- REUTERS/Dinuka Liyanawatte
Good morning! Here’s what you need to know in markets on Wednesday.
1. The European Union is to propose keeping Northern Ireland within its “customs territory” and closely aligned to its single market rules after Brexit, in the text of the withdrawal agreement due to be published on Wednesday. A well placed EU source, who has seen the text, told Business Insider that the EU will suggest a “common regulatory area” with “no internal barriers” on the island of Ireland, if the UK government is unable to produce a workable solution to avoiding a hard border between Northern Ireland and the Republic.
2. More than 5,500 retail jobs are at risk as two of the High Street’s best-known names teeter on the edge of collapse. The Guardian reports that Toys R Us, with more than 3,000 staff, is set to go into administration in the next 24 hours, and 11th-hour rescue talks designed to shore up Maplin are also said to have broken down, meaning that the 200-store electronics chain also faces imminent bankruptcy.
3. Analysts think Comcast’s surprise $30.7 billion (£22.1 billion) bid for Sky has set off a battle between 21st Century Fox, Comcast, and Disney. The US entertainment giant Comcast surprised global stock markets on Tuesday with a bid for Sky, Rupert Murdoch’s European pay-TV giant.
4. Chinese electric vehicle startup Nio has hired eight banks including Morgan Stanley and Goldman Sachs to work on a planned US stock market listing this year worth up to $2 billion (£1.4 billion), people with knowledge of the matter told Reuters. Other banks are Bank of America Merrill Lynch, Credit Suisse, Citigroup, Deutsche Bank, JPMorgan and UBS, said the people, declining to be identified as the deal details are not public.
5. Asian shares faltered on Wednesday and bonds were sold off as risk appetite soured, after comments from new Federal Reserve Chair revived fears about faster rate rises in the United States. Japan’s Nikkei closed down 1.38%, while the Hong Kong Hang Seng index is down 1.29% at the time of writing (6.30 a.m. GMT/1.30 a.m. ET), and the Shanghai Composite is down 0.82%.
6. Amazon is acquiring Ring, a startup that makes a popular line of video-camera doorbells, in a $1 billion (£720 million) deal that could help Amazon enmesh further into consumers’ homes and lay the framework for a high-tech pipeline that delivers retail goods and groceries straight to them. The deal, which Amazon and Ring representatives confirmed to Business Insider on Tuesday, supplements the retail giant’s growing selection of smart-home appliances, epitomized by its Echo line of smart speakers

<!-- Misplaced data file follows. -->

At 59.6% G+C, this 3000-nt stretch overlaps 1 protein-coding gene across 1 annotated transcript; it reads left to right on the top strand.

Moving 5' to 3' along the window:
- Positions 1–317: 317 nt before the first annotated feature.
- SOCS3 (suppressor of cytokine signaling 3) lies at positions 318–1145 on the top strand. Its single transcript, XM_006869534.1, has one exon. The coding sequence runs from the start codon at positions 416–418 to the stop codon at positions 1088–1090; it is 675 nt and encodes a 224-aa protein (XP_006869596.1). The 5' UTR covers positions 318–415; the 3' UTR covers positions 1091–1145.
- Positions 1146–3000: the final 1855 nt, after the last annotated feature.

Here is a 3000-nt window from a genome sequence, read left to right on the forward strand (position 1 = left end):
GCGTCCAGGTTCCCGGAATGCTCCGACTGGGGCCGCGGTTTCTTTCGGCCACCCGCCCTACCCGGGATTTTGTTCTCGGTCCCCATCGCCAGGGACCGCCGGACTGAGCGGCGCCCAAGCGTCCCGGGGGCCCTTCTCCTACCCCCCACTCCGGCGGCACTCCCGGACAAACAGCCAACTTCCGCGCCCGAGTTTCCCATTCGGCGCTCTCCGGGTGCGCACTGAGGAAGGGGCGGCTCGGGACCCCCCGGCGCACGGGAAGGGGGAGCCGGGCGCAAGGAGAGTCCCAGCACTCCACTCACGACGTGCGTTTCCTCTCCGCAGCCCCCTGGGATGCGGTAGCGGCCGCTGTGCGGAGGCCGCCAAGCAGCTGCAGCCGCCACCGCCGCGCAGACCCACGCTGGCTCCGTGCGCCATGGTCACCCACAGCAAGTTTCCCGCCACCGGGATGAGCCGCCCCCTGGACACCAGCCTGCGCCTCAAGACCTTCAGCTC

7. Deutsche Bank has agreed to pay $240 million (£172 million) to settle private US antitrust litigation accusing it of conspiring with other banks to manipulate the Libor benchmark interest rate. The preliminary settlement with the German bank was disclosed in filings on Tuesday with the US District Court in Manhattan and requires a judge’s approval.
8. Lithuania is betting that Brexit can help it become a global fintech hub, as the Eastern European country seeks to attract British companies setting up subsidiaries in the EU. Lithuanian MEP Antanas Guoga told BI: “I think [Brexit] is a big opportunity because we’re cost-wise a very competitive country, people are very diligent and hard-working, and, because of Brexit, a lot of companies are in a position to move out of the United Kingdom to make sure they’re safe and secure.”
9. The new US tax law has taken a bigger bite out of Morgan Stanley’s 2017 earnings than it initially expected and led its board to boost top executives’ deferred compensation from prior years, the Wall Street bank said on Tuesday. After further analysis of the law’s particulars, Morgan Stanley boosted its provision for income taxes by $43 million (£30.9 million), the bank said in its annual 10-K securities filing.
10. The owner of the microchip designer ARM has backed an apparent bid to create a new mobile network in the UK as operators prepare to connect millions more devices. The Telegraph reports that SoftBank, the Japanese mobile giant that swooped for ARM in a £24 billion takeover in 2016, has backed a venture that has registered to bid in Ofcom’s forthcoming auction of airwaves suitable for new 5G networks.